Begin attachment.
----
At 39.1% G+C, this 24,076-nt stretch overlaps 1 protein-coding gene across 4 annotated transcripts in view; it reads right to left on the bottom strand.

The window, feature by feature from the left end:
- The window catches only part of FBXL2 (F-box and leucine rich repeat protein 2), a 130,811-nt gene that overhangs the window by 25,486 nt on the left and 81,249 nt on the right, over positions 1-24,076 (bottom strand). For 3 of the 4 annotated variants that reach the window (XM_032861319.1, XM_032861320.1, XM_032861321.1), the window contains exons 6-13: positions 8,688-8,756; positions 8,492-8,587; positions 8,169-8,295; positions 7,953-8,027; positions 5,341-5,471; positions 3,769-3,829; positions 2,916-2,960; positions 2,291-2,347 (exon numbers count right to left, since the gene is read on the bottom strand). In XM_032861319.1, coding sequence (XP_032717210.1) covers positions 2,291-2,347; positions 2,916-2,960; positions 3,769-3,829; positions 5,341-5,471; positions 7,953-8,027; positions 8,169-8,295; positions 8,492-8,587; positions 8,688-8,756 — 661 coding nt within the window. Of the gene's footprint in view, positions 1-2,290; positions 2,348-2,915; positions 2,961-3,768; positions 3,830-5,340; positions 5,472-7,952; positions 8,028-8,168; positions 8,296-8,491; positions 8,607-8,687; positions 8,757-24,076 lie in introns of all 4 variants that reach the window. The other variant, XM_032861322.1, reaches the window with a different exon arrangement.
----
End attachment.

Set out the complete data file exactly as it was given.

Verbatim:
At 39.1% G+C, this 24,076-nt stretch overlaps 1 protein-coding gene across 4 annotated transcripts in view; it reads right to left on the bottom strand.

The window, feature by feature from the left end:
- The window catches only part of FBXL2 (F-box and leucine rich repeat protein 2), a 130,811-nt gene that overhangs the window by 25,486 nt on the left and 81,249 nt on the right, over positions 1-24,076 (bottom strand). For 3 of the 4 annotated variants that reach the window (XM_032861319.1, XM_032861320.1, XM_032861321.1), the window contains exons 6-13: positions 8,688-8,756; positions 8,492-8,587; positions 8,169-8,295; positions 7,953-8,027; positions 5,341-5,471; positions 3,769-3,829; positions 2,916-2,960; positions 2,291-2,347 (exon numbers count right to left, since the gene is read on the bottom strand). In XM_032861319.1, coding sequence (XP_032717210.1) covers positions 2,291-2,347; positions 2,916-2,960; positions 3,769-3,829; positions 5,341-5,471; positions 7,953-8,027; positions 8,169-8,295; positions 8,492-8,587; positions 8,688-8,756 — 661 coding nt within the window. Of the gene's footprint in view, positions 1-2,290; positions 2,348-2,915; positions 2,961-3,768; positions 3,830-5,340; positions 5,472-7,952; positions 8,028-8,168; positions 8,296-8,491; positions 8,607-8,687; positions 8,757-24,076 lie in introns of all 4 variants that reach the window. The other variant, XM_032861322.1, reaches the window with a different exon arrangement.